Paper cranes for Japan

On March 16, in the entranceway of the Carnegie building, Laurier students and Journalism Guild members Katelyn Wong and Victoria Roth set up their booth. Both were teaching others how to fold paper cranes and asking for donations, all in an attempt to raise awareness and money for the horrific natural disasters that took place in Japan this past week. The goal was to make one thousand cranes, a symbolic measure.

“The Japanese believe if you make one thousand paper cranes, you get a wish,” says Wong, regarding the practice.

By the early afternoon, the table had 20 cranes on it – still a ways from their goal. One student, Chris Tanaka-Mann, who is part Japanese, is optimistic about how Japan will recover from this crisis.

“Japan is a country that’s very good with change,” he says. “They are famous for the cherry blossom that only blooms for about two weeks.”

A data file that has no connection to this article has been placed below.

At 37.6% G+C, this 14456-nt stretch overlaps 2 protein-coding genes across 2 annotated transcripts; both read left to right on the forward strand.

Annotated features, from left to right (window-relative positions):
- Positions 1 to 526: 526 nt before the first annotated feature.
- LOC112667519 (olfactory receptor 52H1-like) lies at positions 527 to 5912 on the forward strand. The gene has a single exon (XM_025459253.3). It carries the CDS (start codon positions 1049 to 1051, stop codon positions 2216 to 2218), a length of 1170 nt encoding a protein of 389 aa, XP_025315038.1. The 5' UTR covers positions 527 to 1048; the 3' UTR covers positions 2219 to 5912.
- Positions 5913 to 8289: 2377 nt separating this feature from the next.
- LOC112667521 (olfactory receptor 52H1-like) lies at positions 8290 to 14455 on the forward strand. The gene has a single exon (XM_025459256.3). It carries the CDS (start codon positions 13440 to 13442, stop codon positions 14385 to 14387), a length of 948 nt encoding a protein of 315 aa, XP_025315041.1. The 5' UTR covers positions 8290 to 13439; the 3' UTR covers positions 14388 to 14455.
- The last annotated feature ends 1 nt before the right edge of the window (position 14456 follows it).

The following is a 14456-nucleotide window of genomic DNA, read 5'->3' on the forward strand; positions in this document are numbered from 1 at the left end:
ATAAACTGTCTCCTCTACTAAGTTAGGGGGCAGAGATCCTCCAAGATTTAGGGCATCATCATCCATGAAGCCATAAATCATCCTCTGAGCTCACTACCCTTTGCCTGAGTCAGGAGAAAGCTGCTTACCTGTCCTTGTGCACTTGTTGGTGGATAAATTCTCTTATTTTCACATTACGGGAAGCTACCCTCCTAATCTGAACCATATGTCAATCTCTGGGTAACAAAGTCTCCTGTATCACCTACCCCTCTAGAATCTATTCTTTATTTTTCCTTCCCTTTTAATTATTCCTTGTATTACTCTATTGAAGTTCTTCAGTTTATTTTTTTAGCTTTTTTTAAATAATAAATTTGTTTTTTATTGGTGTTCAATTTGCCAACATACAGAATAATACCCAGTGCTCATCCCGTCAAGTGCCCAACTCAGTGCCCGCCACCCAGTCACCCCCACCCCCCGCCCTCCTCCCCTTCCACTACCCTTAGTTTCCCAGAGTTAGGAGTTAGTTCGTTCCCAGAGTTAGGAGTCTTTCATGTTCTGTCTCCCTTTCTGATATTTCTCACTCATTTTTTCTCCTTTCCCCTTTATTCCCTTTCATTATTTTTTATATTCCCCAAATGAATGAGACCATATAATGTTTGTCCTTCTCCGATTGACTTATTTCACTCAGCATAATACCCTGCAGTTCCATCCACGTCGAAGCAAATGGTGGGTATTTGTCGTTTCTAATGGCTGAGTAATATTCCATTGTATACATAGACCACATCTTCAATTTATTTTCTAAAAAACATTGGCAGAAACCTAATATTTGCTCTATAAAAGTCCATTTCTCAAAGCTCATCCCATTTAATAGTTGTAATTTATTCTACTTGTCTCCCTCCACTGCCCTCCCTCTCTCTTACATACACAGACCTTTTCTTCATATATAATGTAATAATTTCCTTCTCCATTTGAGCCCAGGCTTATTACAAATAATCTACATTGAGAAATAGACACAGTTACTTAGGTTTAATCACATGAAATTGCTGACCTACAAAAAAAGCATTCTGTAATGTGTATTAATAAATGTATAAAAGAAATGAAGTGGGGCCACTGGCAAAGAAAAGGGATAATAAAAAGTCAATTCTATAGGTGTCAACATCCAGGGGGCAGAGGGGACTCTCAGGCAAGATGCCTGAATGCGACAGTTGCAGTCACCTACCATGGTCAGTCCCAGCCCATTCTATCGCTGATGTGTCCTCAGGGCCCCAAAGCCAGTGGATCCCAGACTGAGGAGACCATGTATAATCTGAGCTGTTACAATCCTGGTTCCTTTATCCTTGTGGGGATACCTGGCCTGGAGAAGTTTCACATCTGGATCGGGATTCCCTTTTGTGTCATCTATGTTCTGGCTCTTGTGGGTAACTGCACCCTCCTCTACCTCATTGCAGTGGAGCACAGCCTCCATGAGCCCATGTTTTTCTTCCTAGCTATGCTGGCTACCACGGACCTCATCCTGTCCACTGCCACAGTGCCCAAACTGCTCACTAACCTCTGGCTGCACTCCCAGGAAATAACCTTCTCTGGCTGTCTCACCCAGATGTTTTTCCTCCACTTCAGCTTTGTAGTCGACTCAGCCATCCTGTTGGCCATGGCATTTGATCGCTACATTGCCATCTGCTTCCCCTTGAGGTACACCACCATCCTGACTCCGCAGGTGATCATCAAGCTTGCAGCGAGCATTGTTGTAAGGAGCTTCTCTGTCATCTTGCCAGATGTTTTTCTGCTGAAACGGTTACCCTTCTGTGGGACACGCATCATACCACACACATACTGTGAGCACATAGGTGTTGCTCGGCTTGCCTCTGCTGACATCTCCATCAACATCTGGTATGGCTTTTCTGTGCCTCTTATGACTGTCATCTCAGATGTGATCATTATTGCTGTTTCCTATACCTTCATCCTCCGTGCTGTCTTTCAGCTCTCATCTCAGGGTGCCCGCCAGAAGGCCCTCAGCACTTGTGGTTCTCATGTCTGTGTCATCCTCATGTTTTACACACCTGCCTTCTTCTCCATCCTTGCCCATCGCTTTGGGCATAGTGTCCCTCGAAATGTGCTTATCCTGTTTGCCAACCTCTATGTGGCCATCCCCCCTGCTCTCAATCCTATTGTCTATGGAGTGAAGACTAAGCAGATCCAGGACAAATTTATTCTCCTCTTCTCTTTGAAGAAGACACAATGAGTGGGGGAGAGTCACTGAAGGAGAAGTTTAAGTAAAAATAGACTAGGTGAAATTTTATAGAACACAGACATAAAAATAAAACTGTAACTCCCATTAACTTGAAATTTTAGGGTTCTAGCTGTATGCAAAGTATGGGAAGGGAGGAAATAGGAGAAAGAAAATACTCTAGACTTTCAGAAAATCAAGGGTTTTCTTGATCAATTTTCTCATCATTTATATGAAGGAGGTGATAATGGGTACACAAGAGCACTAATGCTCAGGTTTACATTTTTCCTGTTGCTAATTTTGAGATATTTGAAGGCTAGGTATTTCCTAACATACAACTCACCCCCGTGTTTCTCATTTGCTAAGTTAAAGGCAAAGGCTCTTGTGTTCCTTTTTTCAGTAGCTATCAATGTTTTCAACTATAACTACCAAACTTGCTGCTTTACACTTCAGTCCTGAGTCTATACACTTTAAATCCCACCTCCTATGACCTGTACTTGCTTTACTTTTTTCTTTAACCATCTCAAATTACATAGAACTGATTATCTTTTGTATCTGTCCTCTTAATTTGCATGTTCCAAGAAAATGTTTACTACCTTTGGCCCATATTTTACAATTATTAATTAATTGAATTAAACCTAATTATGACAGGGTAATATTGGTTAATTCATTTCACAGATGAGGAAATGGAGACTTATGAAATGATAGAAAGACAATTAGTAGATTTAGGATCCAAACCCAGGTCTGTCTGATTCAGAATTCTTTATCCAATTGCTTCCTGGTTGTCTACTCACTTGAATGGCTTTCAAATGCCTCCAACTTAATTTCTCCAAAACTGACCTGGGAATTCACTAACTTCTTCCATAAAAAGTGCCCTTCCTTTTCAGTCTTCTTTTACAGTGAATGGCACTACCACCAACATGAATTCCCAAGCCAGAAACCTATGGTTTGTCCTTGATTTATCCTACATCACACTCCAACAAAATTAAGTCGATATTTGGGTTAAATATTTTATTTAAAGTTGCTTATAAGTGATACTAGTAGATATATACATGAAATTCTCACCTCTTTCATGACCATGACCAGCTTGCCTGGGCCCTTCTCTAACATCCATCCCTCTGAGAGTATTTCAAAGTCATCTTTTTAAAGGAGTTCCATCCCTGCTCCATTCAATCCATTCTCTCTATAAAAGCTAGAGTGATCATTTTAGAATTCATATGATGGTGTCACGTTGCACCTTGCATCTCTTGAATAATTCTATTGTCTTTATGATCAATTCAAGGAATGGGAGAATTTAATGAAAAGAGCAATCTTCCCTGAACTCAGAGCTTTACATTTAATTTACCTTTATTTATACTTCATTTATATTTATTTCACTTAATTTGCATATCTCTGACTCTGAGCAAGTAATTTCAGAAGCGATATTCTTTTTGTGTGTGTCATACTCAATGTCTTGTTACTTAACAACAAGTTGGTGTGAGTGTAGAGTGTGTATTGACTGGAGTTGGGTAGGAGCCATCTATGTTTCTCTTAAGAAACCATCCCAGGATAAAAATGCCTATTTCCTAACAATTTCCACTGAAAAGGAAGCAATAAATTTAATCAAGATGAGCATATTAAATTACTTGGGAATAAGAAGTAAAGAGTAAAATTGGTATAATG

In the meantime, Laurier Brantford is doing its part to respond to the disaster in any way they can.

“Everyone wants to help out,” says Wong.

She recounts that many people, even without the time to make a paper crane, are dropping change into the collection bucket – money that will be donated to relief efforts. Even though some extra coins may not seem like a big deal, Eastern philosophy teaches us that one can only travel a mile by starting with a single step.

You May Also Like